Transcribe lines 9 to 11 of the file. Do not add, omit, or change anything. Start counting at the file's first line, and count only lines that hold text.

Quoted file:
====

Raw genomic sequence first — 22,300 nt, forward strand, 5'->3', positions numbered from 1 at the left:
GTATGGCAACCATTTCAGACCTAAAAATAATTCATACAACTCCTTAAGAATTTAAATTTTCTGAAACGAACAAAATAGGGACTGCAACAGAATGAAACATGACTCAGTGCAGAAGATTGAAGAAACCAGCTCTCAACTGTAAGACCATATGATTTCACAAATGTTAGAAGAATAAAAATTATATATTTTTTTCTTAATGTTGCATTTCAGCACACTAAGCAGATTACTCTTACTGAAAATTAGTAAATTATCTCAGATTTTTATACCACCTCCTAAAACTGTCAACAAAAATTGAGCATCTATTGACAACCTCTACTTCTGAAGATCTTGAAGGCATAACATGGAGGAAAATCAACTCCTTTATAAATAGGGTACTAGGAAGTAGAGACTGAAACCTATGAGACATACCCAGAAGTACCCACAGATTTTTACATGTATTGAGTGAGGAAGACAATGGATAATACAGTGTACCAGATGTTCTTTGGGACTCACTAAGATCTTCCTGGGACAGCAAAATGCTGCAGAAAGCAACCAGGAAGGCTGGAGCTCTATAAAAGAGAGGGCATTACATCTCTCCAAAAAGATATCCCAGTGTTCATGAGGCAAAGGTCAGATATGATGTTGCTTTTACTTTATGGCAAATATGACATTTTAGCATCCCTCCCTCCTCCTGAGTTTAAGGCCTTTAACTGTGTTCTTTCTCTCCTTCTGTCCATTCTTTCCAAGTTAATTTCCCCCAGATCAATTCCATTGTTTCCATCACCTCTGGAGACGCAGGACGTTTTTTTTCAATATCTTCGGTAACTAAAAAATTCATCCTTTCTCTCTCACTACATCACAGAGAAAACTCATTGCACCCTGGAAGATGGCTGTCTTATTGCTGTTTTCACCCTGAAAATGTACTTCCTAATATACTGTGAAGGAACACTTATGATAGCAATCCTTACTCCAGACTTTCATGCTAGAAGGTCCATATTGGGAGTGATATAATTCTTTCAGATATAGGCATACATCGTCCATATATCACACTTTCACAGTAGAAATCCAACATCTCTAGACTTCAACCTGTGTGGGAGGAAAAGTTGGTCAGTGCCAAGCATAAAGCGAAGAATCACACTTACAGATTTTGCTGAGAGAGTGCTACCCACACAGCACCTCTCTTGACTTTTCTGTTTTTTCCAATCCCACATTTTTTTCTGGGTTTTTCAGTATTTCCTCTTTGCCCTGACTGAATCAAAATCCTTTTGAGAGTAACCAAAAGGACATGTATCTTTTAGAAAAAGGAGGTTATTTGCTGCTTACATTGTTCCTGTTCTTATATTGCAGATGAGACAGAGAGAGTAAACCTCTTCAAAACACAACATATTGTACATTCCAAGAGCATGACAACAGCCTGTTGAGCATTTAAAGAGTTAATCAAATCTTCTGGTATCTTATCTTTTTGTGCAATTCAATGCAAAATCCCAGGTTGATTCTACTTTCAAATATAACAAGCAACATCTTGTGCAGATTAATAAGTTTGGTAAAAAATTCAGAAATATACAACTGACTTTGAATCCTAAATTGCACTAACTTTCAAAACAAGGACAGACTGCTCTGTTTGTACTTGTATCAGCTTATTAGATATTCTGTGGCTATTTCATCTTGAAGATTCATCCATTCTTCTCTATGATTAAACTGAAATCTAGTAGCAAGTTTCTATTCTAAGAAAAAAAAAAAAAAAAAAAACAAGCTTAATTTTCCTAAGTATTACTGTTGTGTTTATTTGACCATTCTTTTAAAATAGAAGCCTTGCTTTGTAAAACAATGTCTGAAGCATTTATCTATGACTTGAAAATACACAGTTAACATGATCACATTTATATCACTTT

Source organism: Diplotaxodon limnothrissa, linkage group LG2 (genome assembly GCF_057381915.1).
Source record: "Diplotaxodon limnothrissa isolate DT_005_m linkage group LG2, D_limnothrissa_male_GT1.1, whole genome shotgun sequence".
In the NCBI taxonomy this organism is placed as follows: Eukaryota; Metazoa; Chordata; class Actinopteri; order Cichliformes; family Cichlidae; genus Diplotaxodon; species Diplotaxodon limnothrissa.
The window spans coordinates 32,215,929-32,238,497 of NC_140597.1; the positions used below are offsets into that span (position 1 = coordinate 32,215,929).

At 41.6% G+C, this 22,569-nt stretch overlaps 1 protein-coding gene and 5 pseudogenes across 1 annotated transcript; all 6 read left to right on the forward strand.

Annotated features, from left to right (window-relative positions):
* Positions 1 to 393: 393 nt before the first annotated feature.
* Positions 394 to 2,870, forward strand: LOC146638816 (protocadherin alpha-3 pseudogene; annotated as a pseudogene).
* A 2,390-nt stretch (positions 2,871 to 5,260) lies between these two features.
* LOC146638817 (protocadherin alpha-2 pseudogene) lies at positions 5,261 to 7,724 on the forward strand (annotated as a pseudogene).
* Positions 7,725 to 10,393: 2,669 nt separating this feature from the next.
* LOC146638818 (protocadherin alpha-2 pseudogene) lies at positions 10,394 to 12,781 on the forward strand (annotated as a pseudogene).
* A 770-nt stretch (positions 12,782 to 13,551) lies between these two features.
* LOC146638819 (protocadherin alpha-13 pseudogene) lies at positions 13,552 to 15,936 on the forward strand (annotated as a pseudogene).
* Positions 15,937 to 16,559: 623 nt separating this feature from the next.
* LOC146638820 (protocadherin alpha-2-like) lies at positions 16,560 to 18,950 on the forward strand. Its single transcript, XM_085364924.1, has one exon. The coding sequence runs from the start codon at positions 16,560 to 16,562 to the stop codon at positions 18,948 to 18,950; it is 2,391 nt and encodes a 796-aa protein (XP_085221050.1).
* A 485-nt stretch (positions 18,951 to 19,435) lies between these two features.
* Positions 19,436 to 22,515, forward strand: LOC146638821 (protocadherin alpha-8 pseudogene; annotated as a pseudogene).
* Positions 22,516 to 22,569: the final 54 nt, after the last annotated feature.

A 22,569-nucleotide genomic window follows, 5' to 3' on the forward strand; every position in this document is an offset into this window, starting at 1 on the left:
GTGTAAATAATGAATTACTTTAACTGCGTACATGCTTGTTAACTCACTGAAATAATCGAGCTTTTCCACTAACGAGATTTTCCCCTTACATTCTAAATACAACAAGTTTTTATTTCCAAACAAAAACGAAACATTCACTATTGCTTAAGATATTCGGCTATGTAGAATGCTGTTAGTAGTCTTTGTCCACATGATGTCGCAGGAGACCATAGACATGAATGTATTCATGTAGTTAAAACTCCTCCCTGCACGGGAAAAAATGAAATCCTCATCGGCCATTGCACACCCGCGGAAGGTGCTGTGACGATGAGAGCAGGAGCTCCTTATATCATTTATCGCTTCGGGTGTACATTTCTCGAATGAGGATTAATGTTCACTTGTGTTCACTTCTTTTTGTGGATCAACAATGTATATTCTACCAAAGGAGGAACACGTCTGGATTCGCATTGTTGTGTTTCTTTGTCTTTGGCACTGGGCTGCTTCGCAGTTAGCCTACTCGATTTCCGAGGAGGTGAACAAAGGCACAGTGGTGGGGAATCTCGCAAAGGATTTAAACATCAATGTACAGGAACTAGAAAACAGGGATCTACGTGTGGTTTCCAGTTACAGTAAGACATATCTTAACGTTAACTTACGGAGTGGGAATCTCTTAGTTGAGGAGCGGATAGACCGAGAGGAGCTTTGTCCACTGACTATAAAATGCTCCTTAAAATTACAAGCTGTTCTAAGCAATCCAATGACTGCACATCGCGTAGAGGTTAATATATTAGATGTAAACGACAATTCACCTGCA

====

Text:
* Positions 1 to 393: 393 nt before the first annotated feature.
* Positions 394 to 2,870, forward strand: LOC146638816 (protocadherin alpha-3 pseudogene; annotated as a pseudogene).
* A 2,390-nt stretch (positions 2,871 to 5,260) lies between these two features.